Most of the gym-goers think about getting six packs and not about curing medical issues. PEAR Sports creates solutions, where data leads to prescribable workout-recommendations for patients. Thanks to technology, the merge of fitness and medicine is on the march. But people only profit from the solutions, if they're fun and digestible, says co-founder Simon Sollberger. He'll be our guest at the FitTech Deep Dive "Health Rules!" on June 14.
What is it exactly that PEAR Sports does?
So at the core, we take fitness from kind of a dumb tracking industry into a smart, prescriptive kind of experience. That's really at the core, we have a smart, evidence-based coaching platform.
According to a McKinsey 2021 report, 67% of companies with a digital solution report as a core asset, an app, or a software, 40% have a unique algorithm, 20% a device or data set. So why do you think that is? How is this trend shaping the fitness or the health market?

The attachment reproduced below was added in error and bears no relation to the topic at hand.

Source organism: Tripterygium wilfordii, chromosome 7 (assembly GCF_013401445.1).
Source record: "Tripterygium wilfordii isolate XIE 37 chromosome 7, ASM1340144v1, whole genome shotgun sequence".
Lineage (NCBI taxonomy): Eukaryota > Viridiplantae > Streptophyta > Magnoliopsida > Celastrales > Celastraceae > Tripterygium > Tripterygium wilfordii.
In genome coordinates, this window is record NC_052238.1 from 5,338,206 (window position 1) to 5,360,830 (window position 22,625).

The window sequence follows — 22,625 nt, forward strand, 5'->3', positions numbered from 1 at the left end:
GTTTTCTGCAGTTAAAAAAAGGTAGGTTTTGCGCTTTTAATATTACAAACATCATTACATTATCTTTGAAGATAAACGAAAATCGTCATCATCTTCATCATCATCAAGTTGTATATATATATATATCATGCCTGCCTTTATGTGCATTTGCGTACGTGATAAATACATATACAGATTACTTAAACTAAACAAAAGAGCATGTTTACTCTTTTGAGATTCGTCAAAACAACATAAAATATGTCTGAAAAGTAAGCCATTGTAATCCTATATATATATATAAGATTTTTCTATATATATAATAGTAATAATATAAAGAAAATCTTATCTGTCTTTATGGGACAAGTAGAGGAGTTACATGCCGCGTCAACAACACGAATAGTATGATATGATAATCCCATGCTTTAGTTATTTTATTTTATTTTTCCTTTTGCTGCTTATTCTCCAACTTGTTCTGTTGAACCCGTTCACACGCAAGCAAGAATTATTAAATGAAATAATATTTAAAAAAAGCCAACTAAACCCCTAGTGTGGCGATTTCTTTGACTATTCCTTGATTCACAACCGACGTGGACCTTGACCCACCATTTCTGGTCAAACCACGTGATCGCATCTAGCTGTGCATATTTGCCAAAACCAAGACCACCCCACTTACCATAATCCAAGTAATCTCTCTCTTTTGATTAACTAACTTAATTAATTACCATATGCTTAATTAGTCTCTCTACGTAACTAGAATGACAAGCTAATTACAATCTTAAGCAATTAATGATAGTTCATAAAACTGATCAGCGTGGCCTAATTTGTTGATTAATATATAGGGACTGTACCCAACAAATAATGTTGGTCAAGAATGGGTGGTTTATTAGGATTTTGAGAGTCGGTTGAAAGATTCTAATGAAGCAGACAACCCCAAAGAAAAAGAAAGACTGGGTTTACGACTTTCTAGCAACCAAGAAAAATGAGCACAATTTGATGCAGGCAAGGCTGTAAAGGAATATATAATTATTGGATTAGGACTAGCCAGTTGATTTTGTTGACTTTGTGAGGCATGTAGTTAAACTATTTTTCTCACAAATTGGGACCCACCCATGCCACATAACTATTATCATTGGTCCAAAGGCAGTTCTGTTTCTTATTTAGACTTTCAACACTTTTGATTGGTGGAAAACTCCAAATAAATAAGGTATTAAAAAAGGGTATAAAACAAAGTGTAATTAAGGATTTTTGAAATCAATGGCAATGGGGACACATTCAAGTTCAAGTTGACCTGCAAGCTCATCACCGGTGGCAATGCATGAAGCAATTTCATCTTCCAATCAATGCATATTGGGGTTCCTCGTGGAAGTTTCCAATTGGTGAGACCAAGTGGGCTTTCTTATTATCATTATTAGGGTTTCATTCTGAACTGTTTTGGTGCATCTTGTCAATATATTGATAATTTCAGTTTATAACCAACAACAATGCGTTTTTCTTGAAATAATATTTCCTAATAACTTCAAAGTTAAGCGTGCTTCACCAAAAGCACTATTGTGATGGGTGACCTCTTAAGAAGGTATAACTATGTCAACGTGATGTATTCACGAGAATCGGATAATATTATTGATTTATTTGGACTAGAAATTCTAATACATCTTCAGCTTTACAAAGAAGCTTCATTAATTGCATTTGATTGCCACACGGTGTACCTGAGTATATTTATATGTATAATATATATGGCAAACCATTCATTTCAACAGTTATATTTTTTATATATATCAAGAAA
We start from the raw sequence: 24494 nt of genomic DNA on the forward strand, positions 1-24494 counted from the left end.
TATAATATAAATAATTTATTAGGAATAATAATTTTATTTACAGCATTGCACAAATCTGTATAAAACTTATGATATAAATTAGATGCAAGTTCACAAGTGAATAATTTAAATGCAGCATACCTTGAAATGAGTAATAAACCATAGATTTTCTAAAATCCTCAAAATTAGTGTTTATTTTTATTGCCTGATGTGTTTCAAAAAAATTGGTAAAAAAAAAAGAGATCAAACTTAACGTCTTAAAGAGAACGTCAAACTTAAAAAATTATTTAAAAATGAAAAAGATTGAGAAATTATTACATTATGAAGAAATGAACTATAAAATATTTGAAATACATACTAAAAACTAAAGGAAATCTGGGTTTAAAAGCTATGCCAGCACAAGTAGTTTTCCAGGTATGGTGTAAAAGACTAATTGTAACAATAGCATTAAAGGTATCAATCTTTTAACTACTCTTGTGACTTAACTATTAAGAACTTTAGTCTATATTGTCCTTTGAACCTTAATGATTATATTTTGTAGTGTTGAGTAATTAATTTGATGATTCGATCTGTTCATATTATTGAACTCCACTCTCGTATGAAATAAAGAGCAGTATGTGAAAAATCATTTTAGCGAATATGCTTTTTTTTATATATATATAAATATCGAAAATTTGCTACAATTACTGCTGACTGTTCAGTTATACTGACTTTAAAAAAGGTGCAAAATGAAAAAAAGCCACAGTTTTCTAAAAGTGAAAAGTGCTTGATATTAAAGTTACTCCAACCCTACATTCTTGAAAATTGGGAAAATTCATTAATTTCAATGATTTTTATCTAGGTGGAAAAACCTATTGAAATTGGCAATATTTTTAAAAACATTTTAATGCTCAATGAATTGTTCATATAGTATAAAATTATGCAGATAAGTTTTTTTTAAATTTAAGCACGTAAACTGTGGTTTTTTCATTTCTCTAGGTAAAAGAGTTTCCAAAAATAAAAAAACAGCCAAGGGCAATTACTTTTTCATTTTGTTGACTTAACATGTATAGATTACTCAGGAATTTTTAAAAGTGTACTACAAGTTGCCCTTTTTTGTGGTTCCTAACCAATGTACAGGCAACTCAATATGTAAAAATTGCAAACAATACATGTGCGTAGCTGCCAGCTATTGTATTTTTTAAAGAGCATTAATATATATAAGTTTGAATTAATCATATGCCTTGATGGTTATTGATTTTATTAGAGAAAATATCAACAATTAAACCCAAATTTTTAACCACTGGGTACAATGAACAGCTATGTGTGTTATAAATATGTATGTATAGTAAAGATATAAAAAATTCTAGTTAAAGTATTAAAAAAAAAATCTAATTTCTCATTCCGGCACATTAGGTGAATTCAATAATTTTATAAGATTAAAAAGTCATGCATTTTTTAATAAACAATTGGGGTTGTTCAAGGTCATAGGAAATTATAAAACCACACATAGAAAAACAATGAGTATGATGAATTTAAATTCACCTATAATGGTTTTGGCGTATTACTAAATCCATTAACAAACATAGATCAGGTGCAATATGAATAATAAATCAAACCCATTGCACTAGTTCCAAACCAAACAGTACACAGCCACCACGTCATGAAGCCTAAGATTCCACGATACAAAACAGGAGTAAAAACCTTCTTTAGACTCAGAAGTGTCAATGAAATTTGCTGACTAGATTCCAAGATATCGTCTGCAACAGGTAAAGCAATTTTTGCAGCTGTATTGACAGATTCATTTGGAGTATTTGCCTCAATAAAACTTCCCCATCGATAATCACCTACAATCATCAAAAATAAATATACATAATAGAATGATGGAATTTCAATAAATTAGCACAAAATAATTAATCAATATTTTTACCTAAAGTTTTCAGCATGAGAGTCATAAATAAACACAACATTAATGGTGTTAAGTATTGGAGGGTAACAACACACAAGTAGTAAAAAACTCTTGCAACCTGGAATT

The digital experience is going to be the moat for companies. My background is in industrial design and car design. And we see the same thing there. In the past, what you would advertise about a car was how much horsepower and torque and how many cylinders it has. That completely went away. The core selling point now is the digital experience. So that's now because everything else is so commoditized, and a lot of these cars are actually manufactured by the same contract manufacturing plants. Shouldn’t that be the same for fitness? I think the hardware has been commoditized. And the differentiating aspect is going to be how smart the digital experience is going to be.
What parts of fitness technology are being commoditized exactly?
I think it's the hardware like a spin bike or a rower. And I think companies who don't have an envelope of a digital experience are really going to suffer. I think the consumer has expectations now that everything is interactive and smart. And so if you have equipment that doesn't have an envelope of that, then it's going to be broken for the consumer, it's going to be viewed as old and backwards and not interesting.